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M&A Today (What Business Owners Should Know about Transactions in 2021)

Written by Hanny Akl, David Legrand on April 2, 2021

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As the first quarter of 2021 comes to an end, mergers and acquisitions activity is robust. In fact, this could be a record year due to the amount of money currently available in the market.

Many private equity groups raised record-level funds and need to either deploy that capital or give it back—something they never want to do. Many consolidations and roll-ups are going on, and independent sponsors are highly active. We’re also in a period of potentially rising tax rates, which is sure to affect the way we structure and plan transactions.

Combined, these dynamics have created an environment where M&A activity is skyrocketing. If you’re a business owner looking to sell your business in the next few years, acquire another business or get a sense of what your business might be worth, here is what you need to know.

Listen to the podcast episode: Transaction [M&A]nia (What Business Owners Should Know In 2021)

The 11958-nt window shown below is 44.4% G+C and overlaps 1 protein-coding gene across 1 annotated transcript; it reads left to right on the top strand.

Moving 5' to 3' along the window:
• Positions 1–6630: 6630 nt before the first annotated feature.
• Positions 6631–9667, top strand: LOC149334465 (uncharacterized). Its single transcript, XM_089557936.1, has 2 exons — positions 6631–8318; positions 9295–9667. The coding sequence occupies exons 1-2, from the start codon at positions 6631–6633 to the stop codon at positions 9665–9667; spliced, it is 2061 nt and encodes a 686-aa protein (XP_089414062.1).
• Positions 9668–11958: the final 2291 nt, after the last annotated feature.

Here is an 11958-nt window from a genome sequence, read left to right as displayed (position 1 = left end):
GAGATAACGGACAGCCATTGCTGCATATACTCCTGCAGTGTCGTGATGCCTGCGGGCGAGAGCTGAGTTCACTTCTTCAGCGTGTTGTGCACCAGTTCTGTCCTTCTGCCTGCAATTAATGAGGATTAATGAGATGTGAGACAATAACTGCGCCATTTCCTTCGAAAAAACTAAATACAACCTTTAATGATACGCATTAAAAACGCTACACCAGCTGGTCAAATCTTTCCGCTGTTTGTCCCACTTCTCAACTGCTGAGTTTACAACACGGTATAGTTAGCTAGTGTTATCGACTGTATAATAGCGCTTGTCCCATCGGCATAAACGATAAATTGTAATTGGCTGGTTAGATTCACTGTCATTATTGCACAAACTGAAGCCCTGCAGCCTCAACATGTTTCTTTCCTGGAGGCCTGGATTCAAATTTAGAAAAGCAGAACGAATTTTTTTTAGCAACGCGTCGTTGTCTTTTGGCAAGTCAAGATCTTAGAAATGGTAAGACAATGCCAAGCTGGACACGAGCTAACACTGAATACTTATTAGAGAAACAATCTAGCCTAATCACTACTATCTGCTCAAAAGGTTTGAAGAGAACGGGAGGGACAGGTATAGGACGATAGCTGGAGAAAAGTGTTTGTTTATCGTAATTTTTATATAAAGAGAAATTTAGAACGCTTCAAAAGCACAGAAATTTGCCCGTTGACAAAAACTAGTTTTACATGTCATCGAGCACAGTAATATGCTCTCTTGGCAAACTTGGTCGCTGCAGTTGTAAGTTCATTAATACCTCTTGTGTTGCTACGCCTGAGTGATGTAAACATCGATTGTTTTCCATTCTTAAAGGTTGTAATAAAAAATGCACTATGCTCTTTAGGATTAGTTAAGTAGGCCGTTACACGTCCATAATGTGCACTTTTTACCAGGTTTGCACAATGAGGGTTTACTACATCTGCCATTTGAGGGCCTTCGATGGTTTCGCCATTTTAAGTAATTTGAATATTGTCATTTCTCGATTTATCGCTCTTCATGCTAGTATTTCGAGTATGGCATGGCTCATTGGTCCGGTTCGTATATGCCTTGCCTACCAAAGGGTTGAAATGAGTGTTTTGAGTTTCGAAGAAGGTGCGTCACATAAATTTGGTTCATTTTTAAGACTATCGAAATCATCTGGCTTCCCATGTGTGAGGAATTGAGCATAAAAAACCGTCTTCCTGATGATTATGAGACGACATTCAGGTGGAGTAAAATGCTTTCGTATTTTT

Know How Paycheck Protection Program (PPP) Loans Impact M&A

If your company is receiving PPP funds, the loan, if not forgiven pre-close, will be a deal point to negotiate. We’ve seen PPP loans primarily treated in one of two ways:

  1. Most often, the PPP loan balance is placed in escrow and netted from the closing wires. If forgiven post-close, the funds are released to the seller. Otherwise, the funds flow back to the buyer or SBA. If we are on the sell-side, we suggest our side request to maintain control of the forgiveness process, as the buy-side will likely not be particularly motivated to work for forgiveness to push the funds back to seller.
  2. If the buyer doesn’t want the PPP loan—for public relations or other reasons—they may treat the funds as pure debt. In this case, they will net the balance from the closing wires if the loan isn’t forgiven before closing. When this takes place, we see the sell-side try to negotiate for something else they want if they concede this deal point.

Understand Why Business Valuations are High

Business valuations are coming in much higher than we’ve seen in recent years. Businesses that made it through the early days of the pandemic are now priced higher than they were before because they’ve proven themselves to be pandemic resistant.

More and more businesses are coming to market to get ahead of the imminent tax law changes. In our current low interest rate environment, it’s a perfect storm. If you’re interested in getting an idea of what your business is currently worth, a private equity group or investor can answer that question at any time. Your Warren Averett advisor can also be helpful.

Keep an Eye on New Tax Legislation

M&A transactions can have significant tax implications, so business owners need to keep a close eye on developing tax legislation. A few areas we’re watching include long-term capital gains rates, the corporate tax rate, carried interest and the effective date of the package.

Long-Term Capital Gains Rates